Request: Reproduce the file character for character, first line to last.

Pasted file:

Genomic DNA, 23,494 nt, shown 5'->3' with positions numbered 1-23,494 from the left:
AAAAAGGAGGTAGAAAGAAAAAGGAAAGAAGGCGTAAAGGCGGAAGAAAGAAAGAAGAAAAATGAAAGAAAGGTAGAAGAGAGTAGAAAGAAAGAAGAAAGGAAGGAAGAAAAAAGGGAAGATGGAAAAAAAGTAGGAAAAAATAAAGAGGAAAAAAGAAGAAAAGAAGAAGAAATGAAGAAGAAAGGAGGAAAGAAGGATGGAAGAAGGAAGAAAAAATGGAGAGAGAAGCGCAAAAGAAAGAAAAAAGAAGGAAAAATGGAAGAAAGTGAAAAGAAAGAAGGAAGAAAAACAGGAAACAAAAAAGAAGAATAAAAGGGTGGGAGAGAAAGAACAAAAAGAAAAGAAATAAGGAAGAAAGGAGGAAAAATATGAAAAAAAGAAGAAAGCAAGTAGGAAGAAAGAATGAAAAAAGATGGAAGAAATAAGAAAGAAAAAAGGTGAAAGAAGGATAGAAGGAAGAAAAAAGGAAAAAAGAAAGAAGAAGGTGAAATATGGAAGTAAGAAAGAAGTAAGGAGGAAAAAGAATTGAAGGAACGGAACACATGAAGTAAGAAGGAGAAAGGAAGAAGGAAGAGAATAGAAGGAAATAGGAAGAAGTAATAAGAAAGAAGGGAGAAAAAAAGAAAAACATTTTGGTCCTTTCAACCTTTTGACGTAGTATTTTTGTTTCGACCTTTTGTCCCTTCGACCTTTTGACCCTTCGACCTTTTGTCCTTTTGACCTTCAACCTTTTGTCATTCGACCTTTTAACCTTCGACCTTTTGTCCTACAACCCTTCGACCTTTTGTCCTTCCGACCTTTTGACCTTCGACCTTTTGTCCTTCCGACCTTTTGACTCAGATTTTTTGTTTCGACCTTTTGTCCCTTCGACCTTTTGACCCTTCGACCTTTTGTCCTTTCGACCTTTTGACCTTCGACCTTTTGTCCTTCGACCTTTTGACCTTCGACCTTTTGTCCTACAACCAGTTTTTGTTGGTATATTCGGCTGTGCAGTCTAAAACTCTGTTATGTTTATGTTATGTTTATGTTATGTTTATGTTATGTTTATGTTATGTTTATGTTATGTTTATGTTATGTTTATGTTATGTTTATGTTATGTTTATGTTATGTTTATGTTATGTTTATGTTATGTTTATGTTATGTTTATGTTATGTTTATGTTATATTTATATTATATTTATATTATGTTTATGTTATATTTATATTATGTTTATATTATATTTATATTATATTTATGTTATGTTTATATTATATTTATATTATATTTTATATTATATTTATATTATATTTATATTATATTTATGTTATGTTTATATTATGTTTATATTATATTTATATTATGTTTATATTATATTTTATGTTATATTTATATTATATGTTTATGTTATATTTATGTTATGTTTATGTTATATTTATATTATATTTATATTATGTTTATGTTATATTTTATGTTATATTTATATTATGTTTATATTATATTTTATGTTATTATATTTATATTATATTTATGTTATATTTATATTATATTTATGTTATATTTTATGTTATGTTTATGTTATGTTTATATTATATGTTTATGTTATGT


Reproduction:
Genomic DNA, 23,494 nt, shown 5'->3' with positions numbered 1-23,494 from the left:
AAAAAGGAGGTAGAAAGAAAAAGGAAAGAAGGCGTAAAGGCGGAAGAAAGAAAGAAGAAAAATGAAAGAAAGGTAGAAGAGAGTAGAAAGAAAGAAGAAAGGAAGGAAGAAAAAAGGGAAGATGGAAAAAAAGTAGGAAAAAATAAAGAGGAAAAAAGAAGAAAAGAAGAAGAAATGAAGAAGAAAGGAGGAAAGAAGGATGGAAGAAGGAAGAAAAAATGGAGAGAGAAGCGCAAAAGAAAGAAAAAAGAAGGAAAAATGGAAGAAAGTGAAAAGAAAGAAGGAAGAAAAACAGGAAACAAAAAAGAAGAATAAAAGGGTGGGAGAGAAAGAACAAAAAGAAAAGAAATAAGGAAGAAAGGAGGAAAAATATGAAAAAAAGAAGAAAGCAAGTAGGAAGAAAGAATGAAAAAAGATGGAAGAAATAAGAAAGAAAAAAGGTGAAAGAAGGATAGAAGGAAGAAAAAAGGAAAAAAGAAAGAAGAAGGTGAAATATGGAAGTAAGAAAGAAGTAAGGAGGAAAAAGAATTGAAGGAACGGAACACATGAAGTAAGAAGGAGAAAGGAAGAAGGAAGAGAATAGAAGGAAATAGGAAGAAGTAATAAGAAAGAAGGGAGAAAAAAAGAAAAACATTTTGGTCCTTTCAACCTTTTGACGTAGTATTTTTGTTTCGACCTTTTGTCCCTTCGACCTTTTGACCCTTCGACCTTTTGTCCTTTTGACCTTCAACCTTTTGTCATTCGACCTTTTAACCTTCGACCTTTTGTCCTACAACCCTTCGACCTTTTGTCCTTCCGACCTTTTGACCTTCGACCTTTTGTCCTTCCGACCTTTTGACTCAGATTTTTTGTTTCGACCTTTTGTCCCTTCGACCTTTTGACCCTTCGACCTTTTGTCCTTTCGACCTTTTGACCTTCGACCTTTTGTCCTTCGACCTTTTGACCTTCGACCTTTTGTCCTACAACCAGTTTTTGTTGGTATATTCGGCTGTGCAGTCTAAAACTCTGTTATGTTTATGTTATGTTTATGTTATGTTTATGTTATGTTTATGTTATGTTTATGTTATGTTTATGTTATGTTTATGTTATGTTTATGTTATGTTTATGTTATGTTTATGTTATGTTTATGTTATGTTTATGTTATGTTTATGTTATGTTTATGTTATATTTATATTATATTTATATTATGTTTATGTTATATTTATATTATGTTTATATTATATTTATATTATATTTATGTTATGTTTATATTATATTTATATTATATTTTATATTATATTTATATTATATTTATATTATATTTATGTTATGTTTATATTATGTTTATATTATATTTATATTATGTTTATATTATATTTTATGTTATATTTATATTATATGTTTATGTTATATTTATGTTATGTTTATGTTATATTTATATTATATTTATATTATGTTTATGTTATATTTTATGTTATATTTATATTATGTTTATATTATATTTTATGTTATTATATTTATATTATATTTATGTTATATTTATATTATATTTATGTTATATTTTATGTTATGTTTATGTTATGTTTATATTATATGTTTATGTTATGT